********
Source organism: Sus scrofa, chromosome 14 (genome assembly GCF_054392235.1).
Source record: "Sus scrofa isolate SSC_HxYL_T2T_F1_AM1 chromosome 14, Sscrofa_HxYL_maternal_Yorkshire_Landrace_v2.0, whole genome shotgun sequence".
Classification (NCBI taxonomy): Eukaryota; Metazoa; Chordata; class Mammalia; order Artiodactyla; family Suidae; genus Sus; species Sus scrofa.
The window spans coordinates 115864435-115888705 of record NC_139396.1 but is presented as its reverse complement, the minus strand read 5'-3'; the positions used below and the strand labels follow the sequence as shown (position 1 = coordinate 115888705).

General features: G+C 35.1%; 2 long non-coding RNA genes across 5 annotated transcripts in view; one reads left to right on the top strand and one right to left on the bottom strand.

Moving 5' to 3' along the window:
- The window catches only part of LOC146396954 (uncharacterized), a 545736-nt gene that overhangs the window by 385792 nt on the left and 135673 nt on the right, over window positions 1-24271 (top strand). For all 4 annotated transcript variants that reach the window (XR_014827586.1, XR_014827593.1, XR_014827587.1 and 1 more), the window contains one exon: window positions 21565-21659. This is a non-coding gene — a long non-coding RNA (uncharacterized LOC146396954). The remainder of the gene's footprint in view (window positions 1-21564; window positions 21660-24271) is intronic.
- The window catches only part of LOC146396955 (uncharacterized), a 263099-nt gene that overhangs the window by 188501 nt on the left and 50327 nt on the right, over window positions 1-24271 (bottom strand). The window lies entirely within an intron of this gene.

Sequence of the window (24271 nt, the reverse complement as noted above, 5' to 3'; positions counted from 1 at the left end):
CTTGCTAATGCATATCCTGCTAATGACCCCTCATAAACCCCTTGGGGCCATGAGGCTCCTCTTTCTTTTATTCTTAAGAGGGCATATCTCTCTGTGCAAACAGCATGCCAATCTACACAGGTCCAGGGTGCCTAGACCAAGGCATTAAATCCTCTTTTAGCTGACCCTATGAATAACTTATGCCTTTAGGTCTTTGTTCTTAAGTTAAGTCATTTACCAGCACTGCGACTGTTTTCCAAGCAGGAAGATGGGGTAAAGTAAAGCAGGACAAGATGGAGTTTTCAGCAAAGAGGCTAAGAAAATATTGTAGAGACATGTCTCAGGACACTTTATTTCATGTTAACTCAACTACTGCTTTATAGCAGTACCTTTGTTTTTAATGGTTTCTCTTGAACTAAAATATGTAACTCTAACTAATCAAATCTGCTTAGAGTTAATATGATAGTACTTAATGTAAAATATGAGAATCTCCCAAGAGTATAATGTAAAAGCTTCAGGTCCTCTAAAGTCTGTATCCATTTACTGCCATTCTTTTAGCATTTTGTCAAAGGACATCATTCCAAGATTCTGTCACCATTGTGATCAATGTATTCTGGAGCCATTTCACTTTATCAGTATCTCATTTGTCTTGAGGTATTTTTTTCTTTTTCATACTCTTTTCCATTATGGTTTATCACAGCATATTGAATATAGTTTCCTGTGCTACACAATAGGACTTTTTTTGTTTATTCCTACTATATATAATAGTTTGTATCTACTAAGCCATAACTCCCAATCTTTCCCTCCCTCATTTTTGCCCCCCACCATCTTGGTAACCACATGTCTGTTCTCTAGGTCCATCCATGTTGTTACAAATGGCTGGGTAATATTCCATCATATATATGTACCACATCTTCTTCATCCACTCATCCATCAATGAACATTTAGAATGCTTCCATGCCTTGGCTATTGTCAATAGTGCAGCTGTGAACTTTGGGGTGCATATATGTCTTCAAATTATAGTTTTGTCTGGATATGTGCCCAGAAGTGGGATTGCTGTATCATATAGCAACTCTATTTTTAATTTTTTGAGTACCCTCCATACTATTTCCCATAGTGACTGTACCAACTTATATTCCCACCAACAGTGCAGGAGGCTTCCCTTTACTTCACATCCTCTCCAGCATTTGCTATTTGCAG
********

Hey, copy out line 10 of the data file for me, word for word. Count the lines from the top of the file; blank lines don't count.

CTTGCTAATGCATATCCTGCTAATGACCCCTCATAAACCCCTTGGGGCCATGAGGCTCCTCTTTCTTTTATTCTTAAGAGGGCATATCTCTCTGTGCAAACAGCATGCCAATCTACACAGGTCCAGGGTGCCTAGACCAAGGCATTAAATCCTCTTTTAGCTGACCCTATGAATAACTTATGCCTTTAGGTCTTTGTTCTTAAGTTAAGTCATTTACCAGCACTGCGACTGTTTTCCAAGCAGGAAGATGGGGTAAAGTAAAGCAGGACAAGATGGAGTTTTCAGCAAAGAGGCTAAGAAAATATTGTAGAGACATGTCTCAGGACACTTTATTTCATGTTAACTCAACTACTGCTTTATAGCAGTACCTTTGTTTTTAATGGTTTCTCTTGAACTAAAATATGTAACTCTAACTAATCAAATCTGCTTAGAGTTAATATGATAGTACTTAATGTAAAATATGAGAATCTCCCAAGAGTATAATGTAAAAGCTTCAGGTCCTCTAAAGTCTGTATCCATTTACTGCCATTCTTTTAGCATTTTGTCAAAGGACATCATTCCAAGATTCTGTCACCATTGTGATCAATGTATTCTGGAGCCATTTCACTTTATCAGTATCTCATTTGTCTTGAGGTATTTTTTTCTTTTTCATACTCTTTTCCATTATGGTTTATCACAGCATATTGAATATAGTTTCCTGTGCTACACAATAGGACTTTTTTTGTTTATTCCTACTATATATAATAGTTTGTATCTACTAAGCCATAACTCCCAATCTTTCCCTCCCTCATTTTTGCCCCCCACCATCTTGGTAACCACATGTCTGTTCTCTAGGTCCATCCATGTTGTTACAAATGGCTGGGTAATATTCCATCATATATATGTACCACATCTTCTTCATCCACTCATCCATCAATGAACATTTAGAATGCTTCCATGCCTTGGCTATTGTCAATAGTGCAGCTGTGAACTTTGGGGTGCATATATGTCTTCAAATTATAGTTTTGTCTGGATATGTGCCCAGAAGTGGGATTGCTGTATCATATAGCAACTCTATTTTTAATTTTTTGAGTACCCTCCATACTATTTCCCATAGTGACTGTACCAACTTATATTCCCACCAACAGTGCAGGAGGCTTCCCTTTACTTCACATCCTCTCCAGCATTTGCTATTTGCAG